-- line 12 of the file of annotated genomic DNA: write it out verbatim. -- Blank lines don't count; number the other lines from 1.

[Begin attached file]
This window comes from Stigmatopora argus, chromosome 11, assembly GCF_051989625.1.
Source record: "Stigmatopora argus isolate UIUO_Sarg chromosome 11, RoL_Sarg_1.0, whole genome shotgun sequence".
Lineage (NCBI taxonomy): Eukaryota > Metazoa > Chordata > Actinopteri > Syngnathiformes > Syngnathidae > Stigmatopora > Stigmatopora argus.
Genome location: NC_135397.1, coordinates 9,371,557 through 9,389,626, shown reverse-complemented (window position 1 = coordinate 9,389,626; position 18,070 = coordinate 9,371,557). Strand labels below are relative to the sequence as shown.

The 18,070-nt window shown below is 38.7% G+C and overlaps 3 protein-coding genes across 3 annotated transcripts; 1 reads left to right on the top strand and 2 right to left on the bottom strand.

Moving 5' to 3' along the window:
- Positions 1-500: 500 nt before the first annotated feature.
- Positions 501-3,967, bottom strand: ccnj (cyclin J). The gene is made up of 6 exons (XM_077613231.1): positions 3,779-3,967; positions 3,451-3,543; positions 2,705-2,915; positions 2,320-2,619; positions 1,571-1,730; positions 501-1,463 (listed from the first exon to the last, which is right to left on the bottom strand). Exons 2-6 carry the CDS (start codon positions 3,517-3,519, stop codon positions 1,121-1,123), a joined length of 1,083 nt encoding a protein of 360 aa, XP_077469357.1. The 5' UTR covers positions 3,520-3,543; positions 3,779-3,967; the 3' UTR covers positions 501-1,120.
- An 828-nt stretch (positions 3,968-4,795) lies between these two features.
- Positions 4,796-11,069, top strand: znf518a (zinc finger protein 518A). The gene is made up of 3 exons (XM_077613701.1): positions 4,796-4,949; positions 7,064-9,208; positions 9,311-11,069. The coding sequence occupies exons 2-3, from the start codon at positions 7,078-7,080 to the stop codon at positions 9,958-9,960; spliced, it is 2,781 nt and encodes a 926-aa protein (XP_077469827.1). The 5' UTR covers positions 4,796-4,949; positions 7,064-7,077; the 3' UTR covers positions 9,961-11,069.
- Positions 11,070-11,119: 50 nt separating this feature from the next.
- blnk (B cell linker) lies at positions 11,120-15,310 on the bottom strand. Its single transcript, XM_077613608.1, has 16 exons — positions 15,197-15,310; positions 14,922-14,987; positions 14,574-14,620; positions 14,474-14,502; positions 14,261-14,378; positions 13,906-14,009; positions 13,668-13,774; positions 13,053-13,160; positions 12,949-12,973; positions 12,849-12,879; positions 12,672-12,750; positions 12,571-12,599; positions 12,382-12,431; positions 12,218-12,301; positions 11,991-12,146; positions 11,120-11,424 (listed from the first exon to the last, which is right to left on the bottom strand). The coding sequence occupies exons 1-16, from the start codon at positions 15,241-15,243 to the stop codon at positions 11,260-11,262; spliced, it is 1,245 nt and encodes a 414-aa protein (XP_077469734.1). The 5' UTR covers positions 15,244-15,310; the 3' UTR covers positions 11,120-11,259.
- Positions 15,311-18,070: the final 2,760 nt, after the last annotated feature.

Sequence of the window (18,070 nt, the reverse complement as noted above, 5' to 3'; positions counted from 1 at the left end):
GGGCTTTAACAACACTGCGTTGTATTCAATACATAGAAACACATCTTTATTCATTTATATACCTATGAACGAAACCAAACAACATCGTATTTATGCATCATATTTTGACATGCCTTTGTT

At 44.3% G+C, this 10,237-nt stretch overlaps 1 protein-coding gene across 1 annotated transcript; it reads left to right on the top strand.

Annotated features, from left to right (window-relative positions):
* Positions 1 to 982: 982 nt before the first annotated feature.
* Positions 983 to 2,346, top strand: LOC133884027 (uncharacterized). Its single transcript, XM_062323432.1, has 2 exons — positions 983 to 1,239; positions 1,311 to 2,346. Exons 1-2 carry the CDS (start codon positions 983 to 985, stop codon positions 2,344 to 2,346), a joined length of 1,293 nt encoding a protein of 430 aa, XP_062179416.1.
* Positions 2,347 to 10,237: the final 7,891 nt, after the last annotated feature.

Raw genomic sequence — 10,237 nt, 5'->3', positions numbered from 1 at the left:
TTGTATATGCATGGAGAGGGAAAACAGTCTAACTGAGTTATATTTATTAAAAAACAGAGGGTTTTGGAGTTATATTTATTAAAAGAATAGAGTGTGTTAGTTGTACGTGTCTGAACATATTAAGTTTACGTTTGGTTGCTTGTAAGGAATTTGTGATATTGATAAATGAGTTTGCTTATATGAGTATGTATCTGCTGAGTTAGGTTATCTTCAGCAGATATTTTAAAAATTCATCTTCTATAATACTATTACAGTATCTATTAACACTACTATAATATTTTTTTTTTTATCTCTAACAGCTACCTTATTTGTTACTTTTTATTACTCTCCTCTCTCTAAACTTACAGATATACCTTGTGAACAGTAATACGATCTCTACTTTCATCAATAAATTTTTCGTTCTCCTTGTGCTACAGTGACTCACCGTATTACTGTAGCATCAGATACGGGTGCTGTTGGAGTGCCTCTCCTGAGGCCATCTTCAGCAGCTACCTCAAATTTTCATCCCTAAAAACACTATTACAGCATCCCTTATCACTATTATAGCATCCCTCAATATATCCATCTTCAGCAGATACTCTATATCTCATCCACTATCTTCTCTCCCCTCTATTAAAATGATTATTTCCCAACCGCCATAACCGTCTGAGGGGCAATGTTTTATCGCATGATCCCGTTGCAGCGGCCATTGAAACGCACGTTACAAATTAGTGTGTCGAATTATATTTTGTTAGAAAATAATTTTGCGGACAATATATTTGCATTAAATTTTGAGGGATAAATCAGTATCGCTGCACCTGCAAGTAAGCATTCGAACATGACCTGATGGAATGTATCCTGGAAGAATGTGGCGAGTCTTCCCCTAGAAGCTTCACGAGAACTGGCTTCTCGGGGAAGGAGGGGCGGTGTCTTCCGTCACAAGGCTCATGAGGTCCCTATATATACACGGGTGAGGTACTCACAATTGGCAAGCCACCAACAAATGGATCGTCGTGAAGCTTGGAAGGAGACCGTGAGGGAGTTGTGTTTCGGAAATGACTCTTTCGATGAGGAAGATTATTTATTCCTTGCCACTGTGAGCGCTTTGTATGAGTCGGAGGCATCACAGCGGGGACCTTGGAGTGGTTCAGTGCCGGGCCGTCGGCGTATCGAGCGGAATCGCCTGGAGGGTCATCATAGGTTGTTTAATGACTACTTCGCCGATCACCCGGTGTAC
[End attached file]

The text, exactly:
- blnk (B cell linker) lies at positions 11,120-15,310 on the bottom strand. Its single transcript, XM_077613608.1, has 16 exons — positions 15,197-15,310; positions 14,922-14,987; positions 14,574-14,620; positions 14,474-14,502; positions 14,261-14,378; positions 13,906-14,009; positions 13,668-13,774; positions 13,053-13,160; positions 12,949-12,973; positions 12,849-12,879; positions 12,672-12,750; positions 12,571-12,599; positions 12,382-12,431; positions 12,218-12,301; positions 11,991-12,146; positions 11,120-11,424 (listed from the first exon to the last, which is right to left on the bottom strand). The coding sequence occupies exons 1-16, from the start codon at positions 15,241-15,243 to the stop codon at positions 11,260-11,262; spliced, it is 1,245 nt and encodes a 414-aa protein (XP_077469734.1). The 5' UTR covers positions 15,244-15,310; the 3' UTR covers positions 11,120-11,259.